Along the way, Rubin uses herself as guinea pig, tests her theories on family and friends, and answers readers' most pressing questions--oddly, questions that other writers and researchers tend to ignore: 

* Why do I find it tough to create a habit for something I  love  to do?
* Sometimes I can change a habit overnight, and sometimes I can't change a habit, no matter how hard I try. Why?
* How quickly can I change a habit?
* What can I do to make sure I stick to a new habit?
* How can I help someone else change a habit?
* Why can I keep habits that benefit others, but can't make habits that are just for me?

Whether readers want to get more sleep, stop checking their devices, maintain a healthy weight, or finish an important project, habits make change possible. Reading just a few chapters of Better Than Before will make readers eager to start work on their own habits--even before they've finished the book.


Author Notes

Gretchen Craft Rubin was editor in chief of the Yale Law Journal. She clerked on the Supreme Court under Justice Sandra Day O'Connor and served as counsel to FCC Chairman Reed Hundt. An adjunct professor at Yale, she currently lives in Manhattan.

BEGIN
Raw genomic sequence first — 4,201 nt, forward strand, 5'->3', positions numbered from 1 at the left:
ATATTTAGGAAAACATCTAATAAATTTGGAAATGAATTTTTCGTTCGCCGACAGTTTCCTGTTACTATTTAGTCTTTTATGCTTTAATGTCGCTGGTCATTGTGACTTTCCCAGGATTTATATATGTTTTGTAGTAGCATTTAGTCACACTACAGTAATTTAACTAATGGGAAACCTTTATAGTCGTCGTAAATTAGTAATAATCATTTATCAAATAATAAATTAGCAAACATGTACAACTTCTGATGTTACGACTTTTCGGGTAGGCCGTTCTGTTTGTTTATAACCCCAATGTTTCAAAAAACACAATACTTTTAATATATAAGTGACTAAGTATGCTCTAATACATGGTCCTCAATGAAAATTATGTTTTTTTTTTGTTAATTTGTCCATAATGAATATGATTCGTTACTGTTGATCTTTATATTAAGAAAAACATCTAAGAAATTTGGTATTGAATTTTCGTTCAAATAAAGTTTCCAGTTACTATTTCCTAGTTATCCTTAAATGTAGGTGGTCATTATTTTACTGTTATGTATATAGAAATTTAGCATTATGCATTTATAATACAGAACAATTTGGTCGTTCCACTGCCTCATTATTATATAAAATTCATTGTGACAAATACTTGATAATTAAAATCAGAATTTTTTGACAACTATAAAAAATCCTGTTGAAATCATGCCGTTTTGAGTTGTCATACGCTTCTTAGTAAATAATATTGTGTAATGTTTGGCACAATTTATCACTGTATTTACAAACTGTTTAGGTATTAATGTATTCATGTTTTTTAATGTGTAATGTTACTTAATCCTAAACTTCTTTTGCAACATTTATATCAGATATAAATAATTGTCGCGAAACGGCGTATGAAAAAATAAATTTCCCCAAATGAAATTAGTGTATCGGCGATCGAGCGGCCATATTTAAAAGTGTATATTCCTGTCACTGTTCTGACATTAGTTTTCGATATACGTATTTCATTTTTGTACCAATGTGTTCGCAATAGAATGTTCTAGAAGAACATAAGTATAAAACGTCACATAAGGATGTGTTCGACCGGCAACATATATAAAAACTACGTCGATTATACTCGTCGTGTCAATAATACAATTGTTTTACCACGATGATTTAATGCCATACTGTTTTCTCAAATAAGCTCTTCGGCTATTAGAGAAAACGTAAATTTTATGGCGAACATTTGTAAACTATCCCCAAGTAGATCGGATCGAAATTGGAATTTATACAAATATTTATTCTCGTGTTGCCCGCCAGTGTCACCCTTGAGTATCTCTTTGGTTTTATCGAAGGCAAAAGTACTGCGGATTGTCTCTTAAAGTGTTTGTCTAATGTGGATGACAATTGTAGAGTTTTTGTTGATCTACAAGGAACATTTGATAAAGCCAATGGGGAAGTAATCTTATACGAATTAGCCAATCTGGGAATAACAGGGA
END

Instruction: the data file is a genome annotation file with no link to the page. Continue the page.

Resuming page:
(Publisher Provided) Gretchen Rubin started her career in law and was clerking for Justice Sandra Day O'Connor when she realized she wanted to be a writer. She writes on the linked subjects of habits, happiness, and human nature on her daily blog as well as in books. Her books include Happier at Home, The Happiness Project, and Better Than Before: Mastering the Habits of Our Everyday Lives.

(Bowker Author Biography)


Reviews 2

Publisher's Weekly Review